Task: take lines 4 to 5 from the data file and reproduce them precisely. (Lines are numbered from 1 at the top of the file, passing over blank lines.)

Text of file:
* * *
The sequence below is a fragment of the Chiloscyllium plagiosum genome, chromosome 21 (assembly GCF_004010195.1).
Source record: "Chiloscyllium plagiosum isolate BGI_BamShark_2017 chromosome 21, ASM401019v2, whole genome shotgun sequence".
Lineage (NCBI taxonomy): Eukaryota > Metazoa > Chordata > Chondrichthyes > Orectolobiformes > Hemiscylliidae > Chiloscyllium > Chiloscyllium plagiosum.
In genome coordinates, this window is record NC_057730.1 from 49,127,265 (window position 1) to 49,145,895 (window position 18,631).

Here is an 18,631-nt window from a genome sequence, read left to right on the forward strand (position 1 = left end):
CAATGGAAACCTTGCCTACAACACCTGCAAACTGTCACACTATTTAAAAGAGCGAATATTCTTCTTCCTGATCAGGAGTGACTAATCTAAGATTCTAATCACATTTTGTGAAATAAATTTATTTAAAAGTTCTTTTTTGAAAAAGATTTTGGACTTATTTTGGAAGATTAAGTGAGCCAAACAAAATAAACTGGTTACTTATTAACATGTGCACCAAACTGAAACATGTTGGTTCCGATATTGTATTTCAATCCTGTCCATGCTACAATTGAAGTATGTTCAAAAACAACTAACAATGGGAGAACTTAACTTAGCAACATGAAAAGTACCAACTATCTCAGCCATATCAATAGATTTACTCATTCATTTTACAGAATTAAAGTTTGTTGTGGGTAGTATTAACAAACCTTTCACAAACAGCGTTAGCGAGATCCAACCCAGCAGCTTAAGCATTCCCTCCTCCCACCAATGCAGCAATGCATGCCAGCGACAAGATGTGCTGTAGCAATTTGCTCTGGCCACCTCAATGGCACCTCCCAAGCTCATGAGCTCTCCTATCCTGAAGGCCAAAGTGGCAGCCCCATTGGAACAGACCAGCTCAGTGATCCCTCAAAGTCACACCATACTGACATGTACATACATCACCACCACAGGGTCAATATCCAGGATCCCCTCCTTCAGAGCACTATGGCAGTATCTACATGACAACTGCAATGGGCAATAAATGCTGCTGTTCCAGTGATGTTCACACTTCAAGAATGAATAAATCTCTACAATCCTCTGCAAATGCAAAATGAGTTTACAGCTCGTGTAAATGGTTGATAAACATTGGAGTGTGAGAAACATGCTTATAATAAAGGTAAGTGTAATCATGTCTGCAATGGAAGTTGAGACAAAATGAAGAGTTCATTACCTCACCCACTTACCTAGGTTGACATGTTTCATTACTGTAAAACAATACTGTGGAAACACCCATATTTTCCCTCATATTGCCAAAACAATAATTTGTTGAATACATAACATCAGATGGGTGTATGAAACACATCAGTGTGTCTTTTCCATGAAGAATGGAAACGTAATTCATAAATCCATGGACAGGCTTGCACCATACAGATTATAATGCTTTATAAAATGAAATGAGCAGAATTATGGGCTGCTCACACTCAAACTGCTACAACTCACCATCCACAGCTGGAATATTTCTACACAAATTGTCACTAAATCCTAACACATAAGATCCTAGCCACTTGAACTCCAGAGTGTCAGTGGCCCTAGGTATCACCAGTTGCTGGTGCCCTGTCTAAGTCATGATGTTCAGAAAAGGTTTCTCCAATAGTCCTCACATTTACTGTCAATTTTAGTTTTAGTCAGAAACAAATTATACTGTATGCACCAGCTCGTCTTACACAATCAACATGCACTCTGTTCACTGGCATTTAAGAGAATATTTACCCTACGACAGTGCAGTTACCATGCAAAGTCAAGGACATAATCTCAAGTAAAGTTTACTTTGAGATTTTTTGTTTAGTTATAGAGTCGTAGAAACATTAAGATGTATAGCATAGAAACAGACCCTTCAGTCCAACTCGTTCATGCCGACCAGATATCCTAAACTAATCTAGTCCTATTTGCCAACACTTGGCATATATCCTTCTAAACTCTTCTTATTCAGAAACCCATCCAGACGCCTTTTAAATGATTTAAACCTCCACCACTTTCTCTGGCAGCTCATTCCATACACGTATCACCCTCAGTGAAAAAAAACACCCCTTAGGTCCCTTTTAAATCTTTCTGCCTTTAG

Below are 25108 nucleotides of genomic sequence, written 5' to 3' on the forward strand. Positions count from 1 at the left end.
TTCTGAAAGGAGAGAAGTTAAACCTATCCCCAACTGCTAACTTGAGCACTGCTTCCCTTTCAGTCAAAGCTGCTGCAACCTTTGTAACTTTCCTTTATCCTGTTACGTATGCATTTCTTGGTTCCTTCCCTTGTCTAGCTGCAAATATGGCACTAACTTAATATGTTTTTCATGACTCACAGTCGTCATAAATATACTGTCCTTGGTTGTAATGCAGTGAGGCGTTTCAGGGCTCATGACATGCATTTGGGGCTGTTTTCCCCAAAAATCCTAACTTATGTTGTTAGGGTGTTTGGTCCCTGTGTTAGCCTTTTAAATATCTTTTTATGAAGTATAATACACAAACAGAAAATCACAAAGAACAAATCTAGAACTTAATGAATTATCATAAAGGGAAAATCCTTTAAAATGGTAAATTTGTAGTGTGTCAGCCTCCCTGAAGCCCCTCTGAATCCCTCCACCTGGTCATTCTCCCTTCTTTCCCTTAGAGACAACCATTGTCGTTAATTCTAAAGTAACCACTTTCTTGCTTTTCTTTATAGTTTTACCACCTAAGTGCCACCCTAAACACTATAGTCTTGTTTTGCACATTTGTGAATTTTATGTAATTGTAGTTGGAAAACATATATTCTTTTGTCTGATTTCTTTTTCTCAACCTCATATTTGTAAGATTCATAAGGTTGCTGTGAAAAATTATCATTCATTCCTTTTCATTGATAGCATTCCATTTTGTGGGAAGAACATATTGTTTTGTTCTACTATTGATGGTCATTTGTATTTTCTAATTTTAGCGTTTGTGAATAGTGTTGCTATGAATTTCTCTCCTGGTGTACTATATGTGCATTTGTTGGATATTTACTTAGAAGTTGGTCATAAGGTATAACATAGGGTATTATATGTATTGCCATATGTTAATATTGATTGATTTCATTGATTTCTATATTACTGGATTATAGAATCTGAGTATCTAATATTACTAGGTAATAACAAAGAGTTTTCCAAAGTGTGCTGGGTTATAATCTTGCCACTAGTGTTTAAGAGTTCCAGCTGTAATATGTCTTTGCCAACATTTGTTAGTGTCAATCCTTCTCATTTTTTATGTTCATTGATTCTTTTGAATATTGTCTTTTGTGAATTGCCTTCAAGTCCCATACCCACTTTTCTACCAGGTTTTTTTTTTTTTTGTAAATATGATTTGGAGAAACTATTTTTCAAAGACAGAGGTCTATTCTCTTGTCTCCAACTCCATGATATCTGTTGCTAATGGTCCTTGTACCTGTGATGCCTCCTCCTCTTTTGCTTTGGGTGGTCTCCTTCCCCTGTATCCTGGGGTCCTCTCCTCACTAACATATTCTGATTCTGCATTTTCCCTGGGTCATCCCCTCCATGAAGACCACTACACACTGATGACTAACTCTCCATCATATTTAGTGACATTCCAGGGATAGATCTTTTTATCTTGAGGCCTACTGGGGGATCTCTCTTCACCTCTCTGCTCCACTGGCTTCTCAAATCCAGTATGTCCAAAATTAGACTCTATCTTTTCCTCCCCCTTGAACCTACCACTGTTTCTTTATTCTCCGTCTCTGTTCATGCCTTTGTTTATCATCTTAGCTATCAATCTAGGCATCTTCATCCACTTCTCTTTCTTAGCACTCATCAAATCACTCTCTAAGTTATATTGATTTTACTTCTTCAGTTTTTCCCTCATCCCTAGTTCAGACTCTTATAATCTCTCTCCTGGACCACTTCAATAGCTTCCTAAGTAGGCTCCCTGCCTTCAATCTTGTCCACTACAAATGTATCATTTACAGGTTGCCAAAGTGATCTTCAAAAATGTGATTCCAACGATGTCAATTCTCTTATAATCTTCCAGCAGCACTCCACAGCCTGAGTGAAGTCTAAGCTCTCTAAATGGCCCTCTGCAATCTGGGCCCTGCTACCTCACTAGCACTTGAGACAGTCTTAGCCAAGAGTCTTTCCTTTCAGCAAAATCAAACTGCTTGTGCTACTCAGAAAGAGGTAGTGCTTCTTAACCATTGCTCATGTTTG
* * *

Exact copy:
In genome coordinates, this window is record NC_057730.1 from 49,127,265 (window position 1) to 49,145,895 (window position 18,631).

Here is an 18,631-nt window from a genome sequence, read left to right on the forward strand (position 1 = left end):